Knowing the expected draft value of a selection is a useful tool to use when evaluating the NHL Entry Draft. While one of the most popular tools is to use it for analyzing the trade value of a draft pick, there are other ways that expected draft value could provide useful insights. One insight that needs further investigation is whether, with all else being equal, is it best to select a forward from the CHL, a European league or from the rest of North America (USA and Canadian Jr A combined)?
Method of Analysis
Previously, I have done research into the the expected draft value of forwards selected in the top 90 overall.
Through my research, I grouped the top 90 into nine separate groups. I than determined the likelihood of a forward reaching 100 NHL games played for each group. I also determined the average PPG of each group for the forwards that have played at least 100 NHL games. These are the results:
The breakdown for the expected draft value of forwards selected in the top 90 overall between forwards from the CHL, Europe and the rest of North America are:
- With the top four overall selections, Europeans have the best track record. The only player in the group that was a bust is Alexander Svitov. If it were not for him, the average PPG of a 3rd overall European selection would be 0.83. This should be good news to fans of the Leafs, Jets and Blue Jackets.
- Forwards from the USA and Canadian Junior A hockey do not fare as well when it comes to the top two overall selections. Part of this reason is because I only use first year draft eligible players for comparison, which rules out players such as Dany Heatley from the equation, leaving only Stefan and Van Riemsdyk as the only comparables.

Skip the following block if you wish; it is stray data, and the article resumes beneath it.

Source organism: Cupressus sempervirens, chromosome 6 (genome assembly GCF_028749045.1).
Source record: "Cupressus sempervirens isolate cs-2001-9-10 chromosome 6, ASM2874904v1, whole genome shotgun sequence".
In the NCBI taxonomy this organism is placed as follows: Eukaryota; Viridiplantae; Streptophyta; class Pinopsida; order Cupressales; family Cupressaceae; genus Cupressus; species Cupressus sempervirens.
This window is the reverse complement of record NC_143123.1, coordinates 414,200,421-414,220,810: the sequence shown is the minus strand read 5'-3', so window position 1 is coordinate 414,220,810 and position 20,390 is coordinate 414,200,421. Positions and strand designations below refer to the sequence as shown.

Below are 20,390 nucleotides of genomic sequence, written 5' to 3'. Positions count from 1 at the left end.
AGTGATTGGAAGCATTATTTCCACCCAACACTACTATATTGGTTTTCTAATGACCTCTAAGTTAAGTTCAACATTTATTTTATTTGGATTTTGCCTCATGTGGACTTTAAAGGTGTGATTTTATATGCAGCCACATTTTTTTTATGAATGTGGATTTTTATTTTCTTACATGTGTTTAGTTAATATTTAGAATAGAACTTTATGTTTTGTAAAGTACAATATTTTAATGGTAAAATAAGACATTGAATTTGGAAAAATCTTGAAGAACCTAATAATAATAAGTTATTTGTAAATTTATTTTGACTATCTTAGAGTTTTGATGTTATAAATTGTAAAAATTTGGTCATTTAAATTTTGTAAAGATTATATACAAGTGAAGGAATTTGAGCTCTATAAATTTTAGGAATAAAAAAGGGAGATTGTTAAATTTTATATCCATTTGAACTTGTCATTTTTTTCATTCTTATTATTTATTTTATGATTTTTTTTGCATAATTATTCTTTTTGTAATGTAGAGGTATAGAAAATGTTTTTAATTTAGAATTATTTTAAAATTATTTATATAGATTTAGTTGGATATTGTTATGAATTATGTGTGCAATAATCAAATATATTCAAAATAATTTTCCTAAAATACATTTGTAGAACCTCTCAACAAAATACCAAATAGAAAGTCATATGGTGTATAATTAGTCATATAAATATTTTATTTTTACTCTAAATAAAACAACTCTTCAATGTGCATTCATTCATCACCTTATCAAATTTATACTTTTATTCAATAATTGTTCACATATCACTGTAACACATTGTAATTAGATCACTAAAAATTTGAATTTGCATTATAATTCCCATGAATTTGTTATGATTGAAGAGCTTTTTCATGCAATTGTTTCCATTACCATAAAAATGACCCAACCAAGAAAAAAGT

- This is the breakdown for the top four overall selections:
- For the rest of the first round, your best bet is to head to North America but it is not the CHL that gives the best return. Instead, it is the rest of the North American leagues where you will find the best results. It appears the scouts may be underestimating the talents of the players coming out of the good ol’ US of A.
- Between 5th and 15th overall, American forwards have had a very good success rate as all seven players have played at least 100 NHL games while having an average PPG of 0.59. In comparison, 76% of CHL and European forwards drafted in the same range have played at least 100 NHL games while averaging 0.49 PPG.
- While Europeans give the best return for the top four selections, they do not fare as well with selections 5 to 33.To see it better, this is the breakdown:
- After the first round, your better bet is sticking with forwards from the CHL. While you may hit a bigger home run with a forward from Europe or the USA, hence the higher average PPG, it does not make up for the fact that a higher percentage of forwards from the CHL turn into useful NHL forwards.
- This is the breakdown for selections 34th to 90th overall: